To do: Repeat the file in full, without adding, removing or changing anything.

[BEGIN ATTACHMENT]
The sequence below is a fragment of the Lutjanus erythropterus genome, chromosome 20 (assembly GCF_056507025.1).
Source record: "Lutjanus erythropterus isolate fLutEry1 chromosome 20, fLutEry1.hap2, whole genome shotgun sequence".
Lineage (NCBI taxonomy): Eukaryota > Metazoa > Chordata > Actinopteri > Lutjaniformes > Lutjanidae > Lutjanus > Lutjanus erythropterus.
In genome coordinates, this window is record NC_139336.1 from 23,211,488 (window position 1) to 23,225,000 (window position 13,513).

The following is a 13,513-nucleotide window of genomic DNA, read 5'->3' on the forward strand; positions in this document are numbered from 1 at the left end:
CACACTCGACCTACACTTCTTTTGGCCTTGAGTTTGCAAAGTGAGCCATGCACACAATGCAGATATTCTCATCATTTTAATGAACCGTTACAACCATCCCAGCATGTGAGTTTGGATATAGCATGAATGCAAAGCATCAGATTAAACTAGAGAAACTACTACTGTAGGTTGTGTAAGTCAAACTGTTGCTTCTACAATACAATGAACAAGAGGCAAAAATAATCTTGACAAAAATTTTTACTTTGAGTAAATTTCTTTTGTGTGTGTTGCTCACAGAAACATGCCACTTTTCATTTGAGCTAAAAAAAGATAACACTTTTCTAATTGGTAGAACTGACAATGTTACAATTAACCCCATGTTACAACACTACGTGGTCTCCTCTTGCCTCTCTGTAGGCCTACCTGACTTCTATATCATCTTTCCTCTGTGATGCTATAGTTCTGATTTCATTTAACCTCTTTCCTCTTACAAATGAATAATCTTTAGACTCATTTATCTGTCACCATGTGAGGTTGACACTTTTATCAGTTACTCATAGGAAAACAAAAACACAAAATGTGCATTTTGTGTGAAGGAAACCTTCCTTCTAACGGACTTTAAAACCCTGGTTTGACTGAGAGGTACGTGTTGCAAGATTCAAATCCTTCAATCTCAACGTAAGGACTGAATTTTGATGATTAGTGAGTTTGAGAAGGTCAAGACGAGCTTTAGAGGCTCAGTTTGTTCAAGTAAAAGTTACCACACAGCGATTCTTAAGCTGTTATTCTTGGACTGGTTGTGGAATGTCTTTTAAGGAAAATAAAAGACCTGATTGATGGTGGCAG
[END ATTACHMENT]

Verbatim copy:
The sequence below is a fragment of the Lutjanus erythropterus genome, chromosome 20 (assembly GCF_056507025.1).
Source record: "Lutjanus erythropterus isolate fLutEry1 chromosome 20, fLutEry1.hap2, whole genome shotgun sequence".
Lineage (NCBI taxonomy): Eukaryota > Metazoa > Chordata > Actinopteri > Lutjaniformes > Lutjanidae > Lutjanus > Lutjanus erythropterus.
In genome coordinates, this window is record NC_139336.1 from 23,211,488 (window position 1) to 23,225,000 (window position 13,513).

The following is a 13,513-nucleotide window of genomic DNA, read 5'->3' on the forward strand; positions in this document are numbered from 1 at the left end:
CACACTCGACCTACACTTCTTTTGGCCTTGAGTTTGCAAAGTGAGCCATGCACACAATGCAGATATTCTCATCATTTTAATGAACCGTTACAACCATCCCAGCATGTGAGTTTGGATATAGCATGAATGCAAAGCATCAGATTAAACTAGAGAAACTACTACTGTAGGTTGTGTAAGTCAAACTGTTGCTTCTACAATACAATGAACAAGAGGCAAAAATAATCTTGACAAAAATTTTTACTTTGAGTAAATTTCTTTTGTGTGTGTTGCTCACAGAAACATGCCACTTTTCATTTGAGCTAAAAAAAGATAACACTTTTCTAATTGGTAGAACTGACAATGTTACAATTAACCCCATGTTACAACACTACGTGGTCTCCTCTTGCCTCTCTGTAGGCCTACCTGACTTCTATATCATCTTTCCTCTGTGATGCTATAGTTCTGATTTCATTTAACCTCTTTCCTCTTACAAATGAATAATCTTTAGACTCATTTATCTGTCACCATGTGAGGTTGACACTTTTATCAGTTACTCATAGGAAAACAAAAACACAAAATGTGCATTTTGTGTGAAGGAAACCTTCCTTCTAACGGACTTTAAAACCCTGGTTTGACTGAGAGGTACGTGTTGCAAGATTCAAATCCTTCAATCTCAACGTAAGGACTGAATTTTGATGATTAGTGAGTTTGAGAAGGTCAAGACGAGCTTTAGAGGCTCAGTTTGTTCAAGTAAAAGTTACCACACAGCGATTCTTAAGCTGTTATTCTTGGACTGGTTGTGGAATGTCTTTTAAGGAAAATAAAAGACCTGATTGATGGTGGCAG